From Environmental Building News, Vol. 20 No. 9
By Evan Dick
The U.S. Environmental Protection Agency (EPA) has announced revisions to Energy Star requirements for residential dishwashers and furnaces.
Effective January 20, 2012, Energy Star dishwashers will be 8% more efficient than previous Energy Star models and 10%–30% more efficient than conventional models. Standard Energy Star dishwashers will consume no more than 4.25 gallons per cycle and 295 kWh per year, down from 5.8 gallons per cycle and 324 kWh per year for 2009–2011 Energy Star models.
For furnaces, the rules become effective February 1, 2012 and will be regional for the first time, mirroring the U.S. Department of Energy’s new minimum HVAC efficiency standards announced in July 2011 (see “New HVAC Standards Will Be Regional,” EBN July 2011).
Energy Star furnaces must now be 12% more efficient than the baseline in the South and 16% more efficient in the North. Energy Star furnaces in the South will have a special label that lists the states in which the certification is valid.
In addition to the introduction of its Most Efficient label (see “Energy Star to Label ‘Most Efficient’ Appliances,” EBN Aug. 2011), EPA has promised revisions to 20 Energy Star product requirements in 2011.
September 1, 2011
New research shows that installing a hybrid geothermal heat pump system can significantly reduce the cost of implementing geothermal heating and cooling. The hybrid system reduces the peak capacity of the ground loop, making a smaller, less expensive ground heat exchanger feasible.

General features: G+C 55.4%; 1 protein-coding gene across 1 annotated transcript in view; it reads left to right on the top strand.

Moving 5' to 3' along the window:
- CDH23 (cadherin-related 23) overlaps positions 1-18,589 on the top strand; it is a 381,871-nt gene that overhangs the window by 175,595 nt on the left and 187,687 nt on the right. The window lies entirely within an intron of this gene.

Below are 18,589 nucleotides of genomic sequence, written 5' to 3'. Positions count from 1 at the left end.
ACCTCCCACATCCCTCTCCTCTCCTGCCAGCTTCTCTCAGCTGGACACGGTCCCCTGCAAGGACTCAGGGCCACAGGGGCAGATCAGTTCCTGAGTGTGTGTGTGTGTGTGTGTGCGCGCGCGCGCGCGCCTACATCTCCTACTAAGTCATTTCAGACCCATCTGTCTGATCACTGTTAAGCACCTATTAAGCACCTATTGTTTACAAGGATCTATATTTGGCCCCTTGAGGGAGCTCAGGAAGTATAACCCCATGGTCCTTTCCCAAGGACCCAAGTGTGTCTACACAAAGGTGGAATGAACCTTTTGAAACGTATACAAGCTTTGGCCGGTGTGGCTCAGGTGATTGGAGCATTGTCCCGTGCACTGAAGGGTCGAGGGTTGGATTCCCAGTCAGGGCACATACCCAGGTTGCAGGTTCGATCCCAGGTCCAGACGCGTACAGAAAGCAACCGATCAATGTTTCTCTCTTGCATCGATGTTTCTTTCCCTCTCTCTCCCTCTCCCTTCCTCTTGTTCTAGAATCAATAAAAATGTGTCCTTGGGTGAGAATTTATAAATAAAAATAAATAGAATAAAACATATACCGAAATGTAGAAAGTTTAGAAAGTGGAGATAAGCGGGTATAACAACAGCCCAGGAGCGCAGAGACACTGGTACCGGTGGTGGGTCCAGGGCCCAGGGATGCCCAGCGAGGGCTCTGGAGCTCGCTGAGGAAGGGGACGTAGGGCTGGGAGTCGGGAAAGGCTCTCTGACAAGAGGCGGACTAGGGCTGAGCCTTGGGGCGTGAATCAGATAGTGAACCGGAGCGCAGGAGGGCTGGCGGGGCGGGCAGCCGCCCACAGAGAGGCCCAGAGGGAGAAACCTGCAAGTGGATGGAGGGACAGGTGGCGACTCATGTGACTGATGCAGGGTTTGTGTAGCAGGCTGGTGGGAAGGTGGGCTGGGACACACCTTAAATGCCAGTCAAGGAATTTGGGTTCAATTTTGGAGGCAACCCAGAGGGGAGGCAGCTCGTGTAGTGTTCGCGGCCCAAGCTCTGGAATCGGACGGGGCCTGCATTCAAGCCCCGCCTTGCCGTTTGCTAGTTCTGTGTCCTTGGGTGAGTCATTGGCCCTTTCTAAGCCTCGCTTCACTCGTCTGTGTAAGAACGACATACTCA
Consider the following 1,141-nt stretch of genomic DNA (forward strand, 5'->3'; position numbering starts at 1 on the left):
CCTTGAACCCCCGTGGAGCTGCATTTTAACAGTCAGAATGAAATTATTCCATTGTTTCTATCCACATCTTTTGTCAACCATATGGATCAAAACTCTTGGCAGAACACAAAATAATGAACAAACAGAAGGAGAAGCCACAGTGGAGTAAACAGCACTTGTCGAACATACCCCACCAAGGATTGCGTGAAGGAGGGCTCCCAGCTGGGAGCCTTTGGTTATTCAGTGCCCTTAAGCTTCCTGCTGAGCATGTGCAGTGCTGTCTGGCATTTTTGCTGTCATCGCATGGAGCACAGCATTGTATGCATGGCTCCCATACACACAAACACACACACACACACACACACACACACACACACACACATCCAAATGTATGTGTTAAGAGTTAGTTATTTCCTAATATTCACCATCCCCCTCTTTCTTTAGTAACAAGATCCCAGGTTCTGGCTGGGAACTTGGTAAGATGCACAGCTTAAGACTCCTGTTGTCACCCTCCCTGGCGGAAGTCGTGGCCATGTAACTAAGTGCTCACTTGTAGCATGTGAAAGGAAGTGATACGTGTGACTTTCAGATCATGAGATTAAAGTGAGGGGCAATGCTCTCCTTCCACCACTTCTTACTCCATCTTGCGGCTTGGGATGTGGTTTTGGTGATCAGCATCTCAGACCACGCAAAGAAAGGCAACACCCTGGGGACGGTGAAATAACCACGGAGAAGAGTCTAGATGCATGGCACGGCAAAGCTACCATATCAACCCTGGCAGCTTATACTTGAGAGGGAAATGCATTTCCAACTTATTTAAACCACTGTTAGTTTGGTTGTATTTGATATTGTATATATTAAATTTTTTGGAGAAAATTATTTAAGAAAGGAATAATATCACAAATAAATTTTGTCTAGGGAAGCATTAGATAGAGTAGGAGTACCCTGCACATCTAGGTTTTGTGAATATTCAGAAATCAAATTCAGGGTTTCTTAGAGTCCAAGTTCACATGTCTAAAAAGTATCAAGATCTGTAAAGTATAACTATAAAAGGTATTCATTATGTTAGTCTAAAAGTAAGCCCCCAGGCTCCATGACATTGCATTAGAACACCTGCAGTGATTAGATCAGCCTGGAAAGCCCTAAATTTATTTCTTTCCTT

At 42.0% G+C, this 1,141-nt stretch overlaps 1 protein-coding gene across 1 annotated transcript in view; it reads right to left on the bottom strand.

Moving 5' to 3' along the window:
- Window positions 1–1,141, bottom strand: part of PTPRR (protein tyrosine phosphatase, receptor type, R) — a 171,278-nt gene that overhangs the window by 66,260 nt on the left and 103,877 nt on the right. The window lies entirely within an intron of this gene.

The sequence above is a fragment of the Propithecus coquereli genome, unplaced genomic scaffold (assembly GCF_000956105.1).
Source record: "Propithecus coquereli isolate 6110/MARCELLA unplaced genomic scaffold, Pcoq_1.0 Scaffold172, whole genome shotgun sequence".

The Energy Center of Wisconsin with assistance from the University of Wisconsin Solar Energy Laboratory collected annual operating data on three working hybrid system installations. The economic and environmental impact of the hybrid approach was to compared it to other HVAC system designs. This data was used to investigate what contributes to an effective hybrid design.
Using project results, the Energy Center developed tools for HVAC system designers to use to assess the benefits of hybrid geothermal on specific building projects. The study was funded by the U.S. Department of Energy, Alliant Energy and Madison Gas and Electric. Download the final report at www.ecw.org/hybrid.
Originally posted at climatecentral.org
By Alyson Kenward
A couple of weeks ago, the social media networks were buzzing over the announcement of new technology that uses sunlight to split water for energy purposes; the so-called “artificial leaf.” It’s a man-made form of photosynthesis, a water-splitting technology that could potentially overcome the big challenges facing solar energy, like its current costliness and inability to provide energy when the sun goes down. MIT chemist Daniel Nocera unveiled the new artificial leaf at a recent American Chemical Society annual meeting, but many of the people commenting on it in the press didn’t have the opportunity to see the technology in action.